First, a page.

Wednesday, October 31, 2007

Why are you here?

This evening I learned of the existence of Avinash Kaushik. He's a super-successful blogger. He's had a blog for only 15 months, yet it gets 39,000 visits a month, he's already published a book based on the blog, and now he's doing paid public appearances to talk about the book.

Must be a really gripping subject he's discussing, right? Well, it is 'web analytics' and that basically means measuring the traffic on your website.

You might think that considering the number of clicks on your website or blog, and making graphs and statistics out of them is a bit boring, and Avinash might agree. He's insistent that if a website or blog is going to hold any lasting value, it has to know what purpose it serves for its visitors. It has to know why people visit, and if they got what they wanted - so better ask them.

So, here is my question to you, right now. Why are you here? What brought you to Beelzebub Knits today, and did you get what you came for?

A prize ball of yummy sock yarn goes to the writer of the comment that will most help improve BK.

The blog of Avinash Kaushik is here.

Sunday, October 28, 2007

A little progress

Well, my persistent tackling of the over-numerous WIPs is paying off. I finally sewed the buttons on the Baby Surprise Jacket, so it's ready for dispatch, and the Finishing Basket is empty (that's never happened before!). Imken's socks are dry & ready to go in the post. I've also used recent commuting time to unpick Sock 2 of the Badly Behaved Rainbow Socks so that it's now currently in two separate pieces. I might completely frog the toe & foot section and reknit it from the heel onwards. So that's my job for this afternoon.

With the small items boxed off, that has cleared the way a bit for me to re-energise the larger WIPs. I've decided to tackle them one at a time, so I'm almost exclusively working on Perugino II at the moment (with occasional sneaky short bursts on Basil, which is my no-brainer project for when I can't handle anything else). Perugino actually had an end-of-October deadline attached to it when I started a few months ago, so that's why it's my top priority now. 60% of the actual knitting is done. I know from experience that blocking it and making the tassels won't be quick but it's making measurable progress, that's the main thing.

Wouldn't it be nice if I had everything done by Xmas, then I could have a completely fresh line-up of projects to start 2008. Something to aim for.

Wednesday, October 24, 2007

Charmed Knits, a review

A rather lovely thing happened to me the other day. I won a prize! I'm in the habit of entering competitions in the various knitting magazines I read, and it seems like it's starting to pay off. A couple of months ago I won several balls of Patons Moonglow, and this time a copy of Charmed Knits: Projects for Fans of Harry Potter, by Alison Hansel, suddenly landed on my doorstep. Since it's new, I thought I'd give it a review here. I should mention at this point that I am not the world's biggest fan of Harry Potter. It is a little bit twee and Blytonesque for my taste (sorry, JK). But I am not one to turn down a book of knitting patterns just because of a few quirky motifs, so let's take a look inside ...


Charmed Knits is published by Wiley in New Jersey, which means it's in American English. All the patterns give needle sizes in mm as well as ". It's a small-ish paperback, but at 166 pages, it feels thick & chunky enough to promise satisfaction. It doesn't mess about with overly chatty introductions, but launches straight into the patterns. The table of contents shows nearly 30 patterns on offer. Let's see how they break down.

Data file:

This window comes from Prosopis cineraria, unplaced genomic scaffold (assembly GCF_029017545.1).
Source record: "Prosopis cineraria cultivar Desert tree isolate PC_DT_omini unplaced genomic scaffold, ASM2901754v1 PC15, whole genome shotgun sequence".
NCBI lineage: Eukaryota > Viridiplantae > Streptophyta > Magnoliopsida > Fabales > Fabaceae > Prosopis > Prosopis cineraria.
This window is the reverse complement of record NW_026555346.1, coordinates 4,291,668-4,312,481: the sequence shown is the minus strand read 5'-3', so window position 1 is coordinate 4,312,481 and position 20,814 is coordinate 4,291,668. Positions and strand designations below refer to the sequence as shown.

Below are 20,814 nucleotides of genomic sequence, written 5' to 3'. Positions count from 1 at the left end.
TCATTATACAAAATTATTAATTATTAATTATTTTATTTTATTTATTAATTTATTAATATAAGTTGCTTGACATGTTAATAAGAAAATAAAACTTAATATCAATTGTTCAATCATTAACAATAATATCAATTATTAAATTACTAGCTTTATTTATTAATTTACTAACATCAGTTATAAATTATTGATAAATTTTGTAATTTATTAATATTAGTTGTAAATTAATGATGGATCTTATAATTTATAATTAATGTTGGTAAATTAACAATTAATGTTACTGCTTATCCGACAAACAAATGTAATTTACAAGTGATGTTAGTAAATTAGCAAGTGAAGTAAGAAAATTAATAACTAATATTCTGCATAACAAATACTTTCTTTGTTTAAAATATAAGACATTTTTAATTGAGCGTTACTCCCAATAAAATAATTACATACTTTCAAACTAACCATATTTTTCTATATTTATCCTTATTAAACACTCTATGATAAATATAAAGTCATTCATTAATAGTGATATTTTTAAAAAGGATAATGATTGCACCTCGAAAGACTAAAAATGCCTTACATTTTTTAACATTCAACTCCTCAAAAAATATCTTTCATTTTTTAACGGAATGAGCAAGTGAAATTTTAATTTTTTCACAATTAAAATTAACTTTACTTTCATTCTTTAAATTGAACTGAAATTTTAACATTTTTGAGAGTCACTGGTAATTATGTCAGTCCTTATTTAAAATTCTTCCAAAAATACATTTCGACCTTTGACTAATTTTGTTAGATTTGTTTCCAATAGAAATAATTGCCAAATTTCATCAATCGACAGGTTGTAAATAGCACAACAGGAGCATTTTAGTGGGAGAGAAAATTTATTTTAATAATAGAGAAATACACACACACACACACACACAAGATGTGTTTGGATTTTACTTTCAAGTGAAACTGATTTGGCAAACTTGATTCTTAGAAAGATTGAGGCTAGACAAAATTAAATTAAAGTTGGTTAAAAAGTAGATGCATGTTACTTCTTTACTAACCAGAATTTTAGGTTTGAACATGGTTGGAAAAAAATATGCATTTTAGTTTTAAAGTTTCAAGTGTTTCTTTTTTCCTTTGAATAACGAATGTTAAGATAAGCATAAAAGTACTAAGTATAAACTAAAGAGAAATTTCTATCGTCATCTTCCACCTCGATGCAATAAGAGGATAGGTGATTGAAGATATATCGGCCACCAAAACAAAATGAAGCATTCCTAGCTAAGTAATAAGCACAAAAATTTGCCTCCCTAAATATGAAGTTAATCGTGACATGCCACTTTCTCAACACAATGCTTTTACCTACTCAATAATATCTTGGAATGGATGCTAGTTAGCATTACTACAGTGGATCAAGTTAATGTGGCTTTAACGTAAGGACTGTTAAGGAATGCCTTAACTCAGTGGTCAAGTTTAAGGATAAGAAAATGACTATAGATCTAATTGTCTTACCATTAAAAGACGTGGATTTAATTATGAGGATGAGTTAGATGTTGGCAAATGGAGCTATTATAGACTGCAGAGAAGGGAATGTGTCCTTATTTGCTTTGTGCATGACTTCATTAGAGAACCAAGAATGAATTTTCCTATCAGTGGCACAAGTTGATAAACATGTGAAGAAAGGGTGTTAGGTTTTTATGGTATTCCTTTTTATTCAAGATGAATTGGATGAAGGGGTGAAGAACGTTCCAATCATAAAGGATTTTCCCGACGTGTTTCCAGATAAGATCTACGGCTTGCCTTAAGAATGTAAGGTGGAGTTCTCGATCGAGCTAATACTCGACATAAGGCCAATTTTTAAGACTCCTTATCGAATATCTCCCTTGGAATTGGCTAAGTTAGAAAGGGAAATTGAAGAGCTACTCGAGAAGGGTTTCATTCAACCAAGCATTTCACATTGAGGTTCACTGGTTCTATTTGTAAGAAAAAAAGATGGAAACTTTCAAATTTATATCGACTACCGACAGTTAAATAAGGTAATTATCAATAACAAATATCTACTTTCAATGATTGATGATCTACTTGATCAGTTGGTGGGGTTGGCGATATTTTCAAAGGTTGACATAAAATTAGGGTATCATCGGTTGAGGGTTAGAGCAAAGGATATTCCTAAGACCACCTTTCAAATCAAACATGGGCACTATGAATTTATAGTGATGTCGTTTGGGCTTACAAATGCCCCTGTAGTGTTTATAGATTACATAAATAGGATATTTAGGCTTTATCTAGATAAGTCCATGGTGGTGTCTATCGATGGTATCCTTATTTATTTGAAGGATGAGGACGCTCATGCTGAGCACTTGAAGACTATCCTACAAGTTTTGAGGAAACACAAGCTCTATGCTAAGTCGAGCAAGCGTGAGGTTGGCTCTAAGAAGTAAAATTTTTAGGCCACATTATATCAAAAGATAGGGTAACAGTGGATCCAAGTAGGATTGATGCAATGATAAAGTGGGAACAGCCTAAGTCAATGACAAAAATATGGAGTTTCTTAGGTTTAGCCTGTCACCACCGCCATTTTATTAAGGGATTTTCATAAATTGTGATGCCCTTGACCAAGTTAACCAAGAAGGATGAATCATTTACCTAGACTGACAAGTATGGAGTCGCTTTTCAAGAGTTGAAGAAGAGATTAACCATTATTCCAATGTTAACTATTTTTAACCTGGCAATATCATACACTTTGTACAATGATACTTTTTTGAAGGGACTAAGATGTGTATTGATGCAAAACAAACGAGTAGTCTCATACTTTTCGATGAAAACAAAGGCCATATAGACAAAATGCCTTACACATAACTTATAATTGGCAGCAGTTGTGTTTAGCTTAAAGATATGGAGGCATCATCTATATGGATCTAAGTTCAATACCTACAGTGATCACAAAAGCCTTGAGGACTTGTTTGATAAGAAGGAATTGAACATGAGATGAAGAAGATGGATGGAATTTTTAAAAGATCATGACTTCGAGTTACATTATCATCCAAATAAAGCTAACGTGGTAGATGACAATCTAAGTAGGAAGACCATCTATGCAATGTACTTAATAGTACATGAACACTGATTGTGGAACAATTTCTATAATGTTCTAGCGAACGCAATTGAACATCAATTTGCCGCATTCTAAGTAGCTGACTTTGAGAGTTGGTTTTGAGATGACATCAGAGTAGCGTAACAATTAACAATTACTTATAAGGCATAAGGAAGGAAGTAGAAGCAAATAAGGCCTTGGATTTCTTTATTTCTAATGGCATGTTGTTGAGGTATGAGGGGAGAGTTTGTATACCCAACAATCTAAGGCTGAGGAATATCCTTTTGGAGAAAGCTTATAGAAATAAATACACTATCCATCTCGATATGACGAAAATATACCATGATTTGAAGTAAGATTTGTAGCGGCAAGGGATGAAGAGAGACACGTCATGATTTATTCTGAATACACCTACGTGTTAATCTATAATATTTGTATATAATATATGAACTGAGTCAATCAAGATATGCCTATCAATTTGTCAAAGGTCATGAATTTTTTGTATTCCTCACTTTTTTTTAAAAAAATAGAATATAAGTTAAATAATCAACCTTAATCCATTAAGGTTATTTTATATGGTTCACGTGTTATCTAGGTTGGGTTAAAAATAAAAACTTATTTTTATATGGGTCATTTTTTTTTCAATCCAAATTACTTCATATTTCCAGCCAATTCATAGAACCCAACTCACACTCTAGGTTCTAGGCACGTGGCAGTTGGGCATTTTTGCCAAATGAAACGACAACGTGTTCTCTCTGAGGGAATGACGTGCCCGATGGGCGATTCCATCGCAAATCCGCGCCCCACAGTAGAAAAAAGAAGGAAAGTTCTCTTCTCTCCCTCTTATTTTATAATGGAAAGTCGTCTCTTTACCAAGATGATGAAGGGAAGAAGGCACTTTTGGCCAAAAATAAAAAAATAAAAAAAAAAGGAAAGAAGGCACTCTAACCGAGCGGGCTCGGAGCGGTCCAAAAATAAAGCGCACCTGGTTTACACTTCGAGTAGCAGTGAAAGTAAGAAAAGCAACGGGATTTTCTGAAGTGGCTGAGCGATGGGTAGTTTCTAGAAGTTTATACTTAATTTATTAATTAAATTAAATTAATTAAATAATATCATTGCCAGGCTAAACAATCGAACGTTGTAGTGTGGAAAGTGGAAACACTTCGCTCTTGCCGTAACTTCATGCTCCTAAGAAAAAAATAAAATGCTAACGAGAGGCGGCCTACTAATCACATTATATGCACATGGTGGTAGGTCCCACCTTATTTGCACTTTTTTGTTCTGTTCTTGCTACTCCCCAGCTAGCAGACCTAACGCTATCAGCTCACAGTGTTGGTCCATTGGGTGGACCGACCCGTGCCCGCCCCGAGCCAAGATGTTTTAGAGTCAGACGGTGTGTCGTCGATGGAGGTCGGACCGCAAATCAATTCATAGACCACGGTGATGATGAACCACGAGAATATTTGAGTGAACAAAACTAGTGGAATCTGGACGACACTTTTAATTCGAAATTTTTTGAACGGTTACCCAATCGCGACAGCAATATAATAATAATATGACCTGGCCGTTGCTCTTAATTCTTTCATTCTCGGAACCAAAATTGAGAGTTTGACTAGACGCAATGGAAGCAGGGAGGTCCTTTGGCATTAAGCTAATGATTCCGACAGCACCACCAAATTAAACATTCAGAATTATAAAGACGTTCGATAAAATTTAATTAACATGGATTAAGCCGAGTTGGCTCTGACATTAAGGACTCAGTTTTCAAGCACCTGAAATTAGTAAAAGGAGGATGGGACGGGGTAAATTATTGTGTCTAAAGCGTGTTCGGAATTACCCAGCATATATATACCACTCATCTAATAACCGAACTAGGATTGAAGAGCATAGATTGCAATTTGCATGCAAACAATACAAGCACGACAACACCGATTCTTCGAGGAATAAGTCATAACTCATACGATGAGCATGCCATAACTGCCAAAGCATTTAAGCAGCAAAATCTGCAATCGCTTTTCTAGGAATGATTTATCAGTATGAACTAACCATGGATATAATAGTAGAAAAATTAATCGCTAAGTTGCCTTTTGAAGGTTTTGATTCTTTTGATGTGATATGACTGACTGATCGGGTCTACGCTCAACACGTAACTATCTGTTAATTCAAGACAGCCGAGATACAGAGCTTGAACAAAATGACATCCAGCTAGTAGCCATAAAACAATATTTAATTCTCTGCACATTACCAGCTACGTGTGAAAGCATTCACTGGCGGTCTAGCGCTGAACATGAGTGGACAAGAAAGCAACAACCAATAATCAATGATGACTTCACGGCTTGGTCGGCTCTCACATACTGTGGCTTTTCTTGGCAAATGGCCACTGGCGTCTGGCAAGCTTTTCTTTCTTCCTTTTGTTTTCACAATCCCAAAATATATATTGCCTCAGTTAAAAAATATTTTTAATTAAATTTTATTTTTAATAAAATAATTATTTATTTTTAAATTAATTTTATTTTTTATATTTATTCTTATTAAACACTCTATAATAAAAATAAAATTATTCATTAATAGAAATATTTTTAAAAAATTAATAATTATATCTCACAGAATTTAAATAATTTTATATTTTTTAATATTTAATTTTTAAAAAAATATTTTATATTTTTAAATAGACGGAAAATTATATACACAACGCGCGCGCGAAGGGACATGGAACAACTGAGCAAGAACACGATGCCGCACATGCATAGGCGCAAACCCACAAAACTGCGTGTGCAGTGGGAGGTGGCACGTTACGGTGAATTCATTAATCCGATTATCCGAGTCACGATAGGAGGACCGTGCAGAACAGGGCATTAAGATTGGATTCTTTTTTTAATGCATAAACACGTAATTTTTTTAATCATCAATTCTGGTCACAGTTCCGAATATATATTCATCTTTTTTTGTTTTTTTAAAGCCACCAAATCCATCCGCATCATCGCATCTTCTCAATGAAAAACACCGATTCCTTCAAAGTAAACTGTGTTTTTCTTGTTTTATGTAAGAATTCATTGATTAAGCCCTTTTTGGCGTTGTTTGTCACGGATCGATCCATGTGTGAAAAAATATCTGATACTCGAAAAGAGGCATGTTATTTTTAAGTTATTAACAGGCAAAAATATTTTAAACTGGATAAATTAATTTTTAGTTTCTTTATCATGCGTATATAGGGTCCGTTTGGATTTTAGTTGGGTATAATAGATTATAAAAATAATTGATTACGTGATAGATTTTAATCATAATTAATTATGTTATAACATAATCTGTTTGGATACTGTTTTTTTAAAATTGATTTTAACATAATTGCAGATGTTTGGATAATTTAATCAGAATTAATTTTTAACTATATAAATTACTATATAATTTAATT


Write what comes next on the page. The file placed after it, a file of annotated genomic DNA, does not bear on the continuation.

At the absolute most basic count, there are four or five each of sweaters, hats and scarves. Around three sock patterns, a blanket, a shawl, a Harry Potter dress-up kit (robe, wizard cap, stuffed toy) and a handful of accessories including bags. However, this basic shopping list really does not do Alison Hansel justice. You don't need to be a Potter fan to appreciate the thoughtful work that's gone into putting Charmed Knits together.

The book is far from frou-frou and is full of good, solid-looking, wearable patterns. Hansel has gone to the trouble of providing a range of sizes for adults and children for all the sweaters. Added to this, several of the patterns are photographed in more than one colourway and displaying various optional features. Her three Elf Hats for babies are distinctively different - and all as cute as a button, incidentally. She's similarly generous with her sock patterns, seemingly offering the reader as many options as she can squeeze under one heading.


Hansel is an independent designer and so the recommended yarns in her patterns show wide variety, while her sensible, quite plain sense of design means it won't be hard for a British reader to substitute their own favourites for the American yarns in Hansel's book. The socks pictured here are knit usiing Knit Picks Essential (regular sock yarn, mostly superwash wool, the rest nylon). Another pattern, the ribbed Quidditch Sweater is made in hard-wearing Plymouth Encore Worsted (75% acrylic, 25% wool, DK gauge). The most luxurious item in the book, the lace Invisibility Shawl, is knit from Hip Knits Laceweight Cashmere (100% cashmere).
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The book closes with an appendix in which techniques such as Swiss darning, chain stitch embroidery and simple crochet are illustrated.
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Perhaps surprisingly, since Hansel is apparently a Potter fanatic, you really don't need to like Potter, nor have kids, to find lots of interest and value in Charmed Knits. It might be something I'd take away travelling with me, for instance, because there's at least one pattern for pretty much everything in there. If I suddenly feel like making a sweater, pair of socks, handbag, cardigan, hat, mittens, scarf, knitting bag, shawl or whatever, I've got all the options right there.
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Oh, and if you do happen to have kids and love HP, I'm sure your ankle-biters would go wild for the dress-up kit.
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Until next time, folks.

Tuesday, October 23, 2007

My Sirdar patterns arrived.

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*glee*

They look dead easy, it is going to be a massive effort of will to finish my WIPs before casting on. Tell me off if you catch me swatching.

Sunday, October 21, 2007

Sirdar Ocean: New Plans